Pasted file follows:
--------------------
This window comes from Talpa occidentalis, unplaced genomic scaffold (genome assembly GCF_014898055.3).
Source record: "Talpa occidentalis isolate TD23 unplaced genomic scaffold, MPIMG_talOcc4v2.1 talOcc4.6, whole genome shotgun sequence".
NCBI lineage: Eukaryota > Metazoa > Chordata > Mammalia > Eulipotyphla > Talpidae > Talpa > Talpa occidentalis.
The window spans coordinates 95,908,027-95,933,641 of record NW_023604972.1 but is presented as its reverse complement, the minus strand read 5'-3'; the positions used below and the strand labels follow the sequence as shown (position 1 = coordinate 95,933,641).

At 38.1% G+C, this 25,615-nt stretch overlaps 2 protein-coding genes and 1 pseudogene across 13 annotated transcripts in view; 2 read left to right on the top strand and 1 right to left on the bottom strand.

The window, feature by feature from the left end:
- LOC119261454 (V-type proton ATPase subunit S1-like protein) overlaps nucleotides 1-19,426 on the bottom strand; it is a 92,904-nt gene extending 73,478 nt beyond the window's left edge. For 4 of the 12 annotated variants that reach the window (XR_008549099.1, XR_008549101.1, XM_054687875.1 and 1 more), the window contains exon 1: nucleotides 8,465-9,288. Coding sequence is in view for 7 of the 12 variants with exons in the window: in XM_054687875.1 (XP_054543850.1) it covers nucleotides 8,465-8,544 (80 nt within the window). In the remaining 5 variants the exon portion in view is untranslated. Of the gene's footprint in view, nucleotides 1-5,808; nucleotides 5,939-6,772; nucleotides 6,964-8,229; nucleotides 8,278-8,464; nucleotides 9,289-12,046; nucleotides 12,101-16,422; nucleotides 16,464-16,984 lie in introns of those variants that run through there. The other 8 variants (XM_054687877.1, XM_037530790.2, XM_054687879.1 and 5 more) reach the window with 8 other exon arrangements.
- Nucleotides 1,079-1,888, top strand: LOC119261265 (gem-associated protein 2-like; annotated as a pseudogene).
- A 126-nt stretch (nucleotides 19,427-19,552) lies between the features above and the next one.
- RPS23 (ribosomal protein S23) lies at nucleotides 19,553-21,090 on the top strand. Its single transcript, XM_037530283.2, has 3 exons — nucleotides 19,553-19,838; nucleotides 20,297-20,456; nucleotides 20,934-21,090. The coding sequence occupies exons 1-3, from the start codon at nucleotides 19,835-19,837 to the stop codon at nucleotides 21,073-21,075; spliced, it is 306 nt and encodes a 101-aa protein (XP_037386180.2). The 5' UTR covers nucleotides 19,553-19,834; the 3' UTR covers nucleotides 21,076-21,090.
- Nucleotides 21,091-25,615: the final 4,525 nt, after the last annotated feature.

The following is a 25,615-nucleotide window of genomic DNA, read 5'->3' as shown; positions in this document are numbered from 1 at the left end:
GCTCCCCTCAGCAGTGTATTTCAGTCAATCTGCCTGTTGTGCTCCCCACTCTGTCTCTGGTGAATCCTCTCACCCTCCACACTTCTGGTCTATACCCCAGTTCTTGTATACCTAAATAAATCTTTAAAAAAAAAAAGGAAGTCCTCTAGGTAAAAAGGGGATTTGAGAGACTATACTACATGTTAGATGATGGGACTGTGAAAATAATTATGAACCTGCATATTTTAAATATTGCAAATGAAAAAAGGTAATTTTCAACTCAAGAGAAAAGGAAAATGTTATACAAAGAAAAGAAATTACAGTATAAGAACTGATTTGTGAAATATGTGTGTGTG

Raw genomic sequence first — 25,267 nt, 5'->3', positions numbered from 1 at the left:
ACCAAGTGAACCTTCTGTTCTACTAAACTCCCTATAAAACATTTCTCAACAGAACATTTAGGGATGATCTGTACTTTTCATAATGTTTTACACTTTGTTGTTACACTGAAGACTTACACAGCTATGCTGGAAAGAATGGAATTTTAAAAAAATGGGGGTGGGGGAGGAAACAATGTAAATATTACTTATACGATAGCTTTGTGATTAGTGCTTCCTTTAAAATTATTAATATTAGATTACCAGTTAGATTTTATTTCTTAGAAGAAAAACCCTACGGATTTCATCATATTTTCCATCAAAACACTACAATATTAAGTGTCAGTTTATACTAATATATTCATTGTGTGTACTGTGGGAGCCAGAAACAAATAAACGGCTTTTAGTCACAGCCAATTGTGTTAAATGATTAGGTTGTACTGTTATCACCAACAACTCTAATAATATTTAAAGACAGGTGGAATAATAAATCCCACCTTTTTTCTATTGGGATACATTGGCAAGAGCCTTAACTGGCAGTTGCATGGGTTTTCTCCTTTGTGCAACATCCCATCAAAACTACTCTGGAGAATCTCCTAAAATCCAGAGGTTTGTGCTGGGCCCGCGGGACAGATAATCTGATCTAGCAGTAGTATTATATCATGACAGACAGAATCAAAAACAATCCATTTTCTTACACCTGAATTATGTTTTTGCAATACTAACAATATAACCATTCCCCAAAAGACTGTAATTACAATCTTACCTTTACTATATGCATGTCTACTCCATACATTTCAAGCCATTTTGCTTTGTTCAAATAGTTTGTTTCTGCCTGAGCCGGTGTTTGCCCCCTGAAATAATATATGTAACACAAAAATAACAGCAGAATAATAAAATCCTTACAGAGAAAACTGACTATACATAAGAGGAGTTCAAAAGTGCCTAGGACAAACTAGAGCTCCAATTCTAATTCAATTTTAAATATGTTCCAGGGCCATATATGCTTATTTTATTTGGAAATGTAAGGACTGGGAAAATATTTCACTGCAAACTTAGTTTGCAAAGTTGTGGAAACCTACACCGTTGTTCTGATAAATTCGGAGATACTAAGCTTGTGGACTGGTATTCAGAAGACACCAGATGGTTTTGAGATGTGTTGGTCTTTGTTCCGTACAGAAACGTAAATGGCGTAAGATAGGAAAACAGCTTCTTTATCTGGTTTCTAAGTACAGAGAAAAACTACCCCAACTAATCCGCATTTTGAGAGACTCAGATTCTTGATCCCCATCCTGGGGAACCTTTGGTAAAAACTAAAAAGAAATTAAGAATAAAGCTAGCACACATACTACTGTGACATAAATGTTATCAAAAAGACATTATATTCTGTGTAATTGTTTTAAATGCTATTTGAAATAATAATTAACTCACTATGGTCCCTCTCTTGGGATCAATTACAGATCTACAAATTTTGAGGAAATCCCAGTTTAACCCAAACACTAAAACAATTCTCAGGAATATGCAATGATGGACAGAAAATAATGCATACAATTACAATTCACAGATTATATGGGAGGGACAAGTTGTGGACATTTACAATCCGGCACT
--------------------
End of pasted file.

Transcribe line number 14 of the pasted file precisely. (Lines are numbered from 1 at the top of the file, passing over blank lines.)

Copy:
Raw genomic sequence first — 25,267 nt, 5'->3', positions numbered from 1 at the left: